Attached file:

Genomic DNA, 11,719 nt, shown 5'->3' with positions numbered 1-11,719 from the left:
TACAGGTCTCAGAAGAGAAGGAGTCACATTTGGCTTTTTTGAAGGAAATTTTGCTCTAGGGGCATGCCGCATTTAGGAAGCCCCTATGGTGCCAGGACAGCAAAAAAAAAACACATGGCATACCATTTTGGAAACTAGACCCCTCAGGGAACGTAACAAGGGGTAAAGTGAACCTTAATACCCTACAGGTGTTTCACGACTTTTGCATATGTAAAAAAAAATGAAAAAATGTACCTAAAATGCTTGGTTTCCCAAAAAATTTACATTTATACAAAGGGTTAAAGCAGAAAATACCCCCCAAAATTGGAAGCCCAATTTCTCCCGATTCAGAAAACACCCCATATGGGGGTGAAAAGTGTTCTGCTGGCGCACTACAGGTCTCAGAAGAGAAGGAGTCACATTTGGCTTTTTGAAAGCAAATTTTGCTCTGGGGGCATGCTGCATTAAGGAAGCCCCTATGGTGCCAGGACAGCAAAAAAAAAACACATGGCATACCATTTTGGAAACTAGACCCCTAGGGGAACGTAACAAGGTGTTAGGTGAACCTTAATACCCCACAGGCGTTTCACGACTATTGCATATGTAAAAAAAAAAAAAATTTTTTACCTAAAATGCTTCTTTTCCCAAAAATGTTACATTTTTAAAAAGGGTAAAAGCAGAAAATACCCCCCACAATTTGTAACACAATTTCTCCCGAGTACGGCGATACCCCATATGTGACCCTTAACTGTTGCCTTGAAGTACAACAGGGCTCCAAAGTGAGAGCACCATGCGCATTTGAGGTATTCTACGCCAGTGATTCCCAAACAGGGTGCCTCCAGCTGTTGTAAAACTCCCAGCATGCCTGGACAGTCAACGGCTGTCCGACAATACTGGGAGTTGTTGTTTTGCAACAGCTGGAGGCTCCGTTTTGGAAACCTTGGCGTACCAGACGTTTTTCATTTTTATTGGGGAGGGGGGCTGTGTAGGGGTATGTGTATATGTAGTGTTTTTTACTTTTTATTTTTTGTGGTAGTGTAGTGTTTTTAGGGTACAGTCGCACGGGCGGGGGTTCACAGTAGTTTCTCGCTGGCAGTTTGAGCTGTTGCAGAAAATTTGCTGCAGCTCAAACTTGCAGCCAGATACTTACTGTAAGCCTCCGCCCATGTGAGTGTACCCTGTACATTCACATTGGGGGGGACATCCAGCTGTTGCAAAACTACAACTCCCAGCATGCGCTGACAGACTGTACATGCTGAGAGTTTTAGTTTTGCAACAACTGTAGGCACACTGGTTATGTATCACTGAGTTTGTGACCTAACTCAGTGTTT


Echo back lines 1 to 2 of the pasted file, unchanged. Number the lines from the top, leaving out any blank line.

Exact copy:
Genomic DNA, 11,719 nt, shown 5'->3' with positions numbered 1-11,719 from the left:
TACAGGTCTCAGAAGAGAAGGAGTCACATTTGGCTTTTTTGAAGGAAATTTTGCTCTAGGGGCATGCCGCATTTAGGAAGCCCCTATGGTGCCAGGACAGCAAAAAAAAAACACATGGCATACCATTTTGGAAACTAGACCCCTCAGGGAACGTAACAAGGGGTAAAGTGAACCTTAATACCCTACAGGTGTTTCACGACTTTTGCATATGTAAAAAAAAATGAAAAAATGTACCTAAAATGCTTGGTTTCCCAAAAAATTTACATTTATACAAAGGGTTAAAGCAGAAAATACCCCCCAAAATTGGAAGCCCAATTTCTCCCGATTCAGAAAACACCCCATATGGGGGTGAAAAGTGTTCTGCTGGCGCACTACAGGTCTCAGAAGAGAAGGAGTCACATTTGGCTTTTTGAAAGCAAATTTTGCTCTGGGGGCATGCTGCATTAAGGAAGCCCCTATGGTGCCAGGACAGCAAAAAAAAAACACATGGCATACCATTTTGGAAACTAGACCCCTAGGGGAACGTAACAAGGTGTTAGGTGAACCTTAATACCCCACAGGCGTTTCACGACTATTGCATATGTAAAAAAAAAAAAAATTTTTTACCTAAAATGCTTCTTTTCCCAAAAATGTTACATTTTTAAAAAGGGTAAAAGCAGAAAATACCCCCCACAATTTGTAACACAATTTCTCCCGAGTACGGCGATACCCCATATGTGACCCTTAACTGTTGCCTTGAAGTACAACAGGGCTCCAAAGTGAGAGCACCATGCGCATTTGAGGTATTCTACGCCAGTGATTCCCAAACAGGGTGCCTCCAGCTGTTGTAAAACTCCCAGCATGCCTGGACAGTCAACGGCTGTCCGACAATACTGGGAGTTGTTGTTTTGCAACAGCTGGAGGCTCCGTTTTGGAAACCTTGGCGTACCAGACGTTTTTCATTTTTATTGGGGAGGGGGGCTGTGTAGGGGTATGTGTATATGTAGTGTTTTTTACTTTTTATTTTTTGTGGTAGTGTAGTGTTTTTAGGGTACAGTCGCACGGGCGGGGGTTCACAGTAGTTTCTCGCTGGCAGTTTGAGCTGTTGCAGAAAATTTGCTGCAGCTCAAACTTGCAGCCAGATACTTACTGTAAGCCTCCGCCCATGTGAGTGTACCCTGTACATTCACATTGGGGGGGACATCCAGCTGTTGCAAAACTACAACTCCCAGCATGCGCTGACAGACTGTACATGCTGAGAGTTTTAGTTTTGCAACAACTGTAGGCACACTGGTTATGTATCACTGAGTTTGTGACCTAACTCAGTGTTT